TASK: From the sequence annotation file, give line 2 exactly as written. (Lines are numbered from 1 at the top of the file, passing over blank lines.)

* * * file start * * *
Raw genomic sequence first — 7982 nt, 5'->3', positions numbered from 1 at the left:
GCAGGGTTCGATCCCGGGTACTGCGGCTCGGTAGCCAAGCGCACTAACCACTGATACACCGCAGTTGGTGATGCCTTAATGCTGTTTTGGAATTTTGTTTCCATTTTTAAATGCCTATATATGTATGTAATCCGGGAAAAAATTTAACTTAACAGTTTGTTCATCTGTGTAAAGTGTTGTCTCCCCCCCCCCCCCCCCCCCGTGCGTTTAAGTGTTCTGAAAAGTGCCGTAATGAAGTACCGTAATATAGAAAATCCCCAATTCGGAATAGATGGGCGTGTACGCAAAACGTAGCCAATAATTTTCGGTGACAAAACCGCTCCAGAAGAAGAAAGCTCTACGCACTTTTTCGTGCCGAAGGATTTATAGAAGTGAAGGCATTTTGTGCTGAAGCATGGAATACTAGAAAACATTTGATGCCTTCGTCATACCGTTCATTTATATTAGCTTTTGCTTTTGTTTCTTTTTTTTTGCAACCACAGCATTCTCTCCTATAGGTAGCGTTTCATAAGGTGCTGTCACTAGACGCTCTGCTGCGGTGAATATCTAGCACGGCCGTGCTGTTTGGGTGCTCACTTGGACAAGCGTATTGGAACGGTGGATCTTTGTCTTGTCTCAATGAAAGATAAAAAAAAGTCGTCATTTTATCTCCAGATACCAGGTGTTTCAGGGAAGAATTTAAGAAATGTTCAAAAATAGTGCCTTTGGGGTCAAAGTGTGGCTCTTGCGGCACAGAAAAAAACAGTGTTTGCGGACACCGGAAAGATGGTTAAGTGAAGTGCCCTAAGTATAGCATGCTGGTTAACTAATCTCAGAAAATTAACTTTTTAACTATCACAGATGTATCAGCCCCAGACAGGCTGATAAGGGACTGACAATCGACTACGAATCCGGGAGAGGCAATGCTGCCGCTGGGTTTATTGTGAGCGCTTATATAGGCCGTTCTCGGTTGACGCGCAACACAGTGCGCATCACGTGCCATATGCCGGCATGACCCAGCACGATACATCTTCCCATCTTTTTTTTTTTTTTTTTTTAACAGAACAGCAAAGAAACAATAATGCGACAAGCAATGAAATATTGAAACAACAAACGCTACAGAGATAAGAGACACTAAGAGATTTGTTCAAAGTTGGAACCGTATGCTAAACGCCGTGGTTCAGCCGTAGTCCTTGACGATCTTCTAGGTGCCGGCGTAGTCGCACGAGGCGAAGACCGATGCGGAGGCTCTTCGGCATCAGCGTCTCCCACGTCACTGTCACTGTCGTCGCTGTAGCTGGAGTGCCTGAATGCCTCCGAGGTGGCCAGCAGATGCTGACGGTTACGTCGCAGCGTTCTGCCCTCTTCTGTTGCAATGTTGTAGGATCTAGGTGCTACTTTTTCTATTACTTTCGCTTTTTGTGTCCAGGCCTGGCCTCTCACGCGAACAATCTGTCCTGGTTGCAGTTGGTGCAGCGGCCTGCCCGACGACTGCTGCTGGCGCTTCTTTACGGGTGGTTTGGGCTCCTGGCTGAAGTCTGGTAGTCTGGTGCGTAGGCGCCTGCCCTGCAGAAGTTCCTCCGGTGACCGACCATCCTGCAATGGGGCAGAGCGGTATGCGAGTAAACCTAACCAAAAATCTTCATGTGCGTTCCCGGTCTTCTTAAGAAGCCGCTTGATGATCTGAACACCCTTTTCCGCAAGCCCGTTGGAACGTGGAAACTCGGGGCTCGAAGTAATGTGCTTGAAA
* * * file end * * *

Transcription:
GCAGGGTTCGATCCCGGGTACTGCGGCTCGGTAGCCAAGCGCACTAACCACTGATACACCGCAGTTGGTGATGCCTTAATGCTGTTTTGGAATTTTGTTTCCATTTTTAAATGCCTATATATGTATGTAATCCGGGAAAAAATTTAACTTAACAGTTTGTTCATCTGTGTAAAGTGTTGTCTCCCCCCCCCCCCCCCCCCCGTGCGTTTAAGTGTTCTGAAAAGTGCCGTAATGAAGTACCGTAATATAGAAAATCCCCAATTCGGAATAGATGGGCGTGTACGCAAAACGTAGCCAATAATTTTCGGTGACAAAACCGCTCCAGAAGAAGAAAGCTCTACGCACTTTTTCGTGCCGAAGGATTTATAGAAGTGAAGGCATTTTGTGCTGAAGCATGGAATACTAGAAAACATTTGATGCCTTCGTCATACCGTTCATTTATATTAGCTTTTGCTTTTGTTTCTTTTTTTTTGCAACCACAGCATTCTCTCCTATAGGTAGCGTTTCATAAGGTGCTGTCACTAGACGCTCTGCTGCGGTGAATATCTAGCACGGCCGTGCTGTTTGGGTGCTCACTTGGACAAGCGTATTGGAACGGTGGATCTTTGTCTTGTCTCAATGAAAGATAAAAAAAAGTCGTCATTTTATCTCCAGATACCAGGTGTTTCAGGGAAGAATTTAAGAAATGTTCAAAAATAGTGCCTTTGGGGTCAAAGTGTGGCTCTTGCGGCACAGAAAAAAACAGTGTTTGCGGACACCGGAAAGATGGTTAAGTGAAGTGCCCTAAGTATAGCATGCTGGTTAACTAATCTCAGAAAATTAACTTTTTAACTATCACAGATGTATCAGCCCCAGACAGGCTGATAAGGGACTGACAATCGACTACGAATCCGGGAGAGGCAATGCTGCCGCTGGGTTTATTGTGAGCGCTTATATAGGCCGTTCTCGGTTGACGCGCAACACAGTGCGCATCACGTGCCATATGCCGGCATGACCCAGCACGATACATCTTCCCATCTTTTTTTTTTTTTTTTTTTAACAGAACAGCAAAGAAACAATAATGCGACAAGCAATGAAATATTGAAACAACAAACGCTACAGAGATAAGAGACACTAAGAGATTTGTTCAAAGTTGGAACCGTATGCTAAACGCCGTGGTTCAGCCGTAGTCCTTGACGATCTTCTAGGTGCCGGCGTAGTCGCACGAGGCGAAGACCGATGCGGAGGCTCTTCGGCATCAGCGTCTCCCACGTCACTGTCACTGTCGTCGCTGTAGCTGGAGTGCCTGAATGCCTCCGAGGTGGCCAGCAGATGCTGACGGTTACGTCGCAGCGTTCTGCCCTCTTCTGTTGCAATGTTGTAGGATCTAGGTGCTACTTTTTCTATTACTTTCGCTTTTTGTGTCCAGGCCTGGCCTCTCACGCGAACAATCTGTCCTGGTTGCAGTTGGTGCAGCGGCCTGCCCGACGACTGCTGCTGGCGCTTCTTTACGGGTGGTTTGGGCTCCTGGCTGAAGTCTGGTAGTCTGGTGCGTAGGCGCCTGCCCTGCAGAAGTTCCTCCGGTGACCGACCATCCTGCAATGGGGCAGAGCGGTATGCGAGTAAACCTAACCAAAAATCTTCATGTGCGTTCCCGGTCTTCTTAAGAAGCCGCTTGATGATCTGAACACCCTTTTCCGCAAGCCCGTTGGAACGTGGAAACTCGGGGCTCGAAGTAATGTGCTTGAAA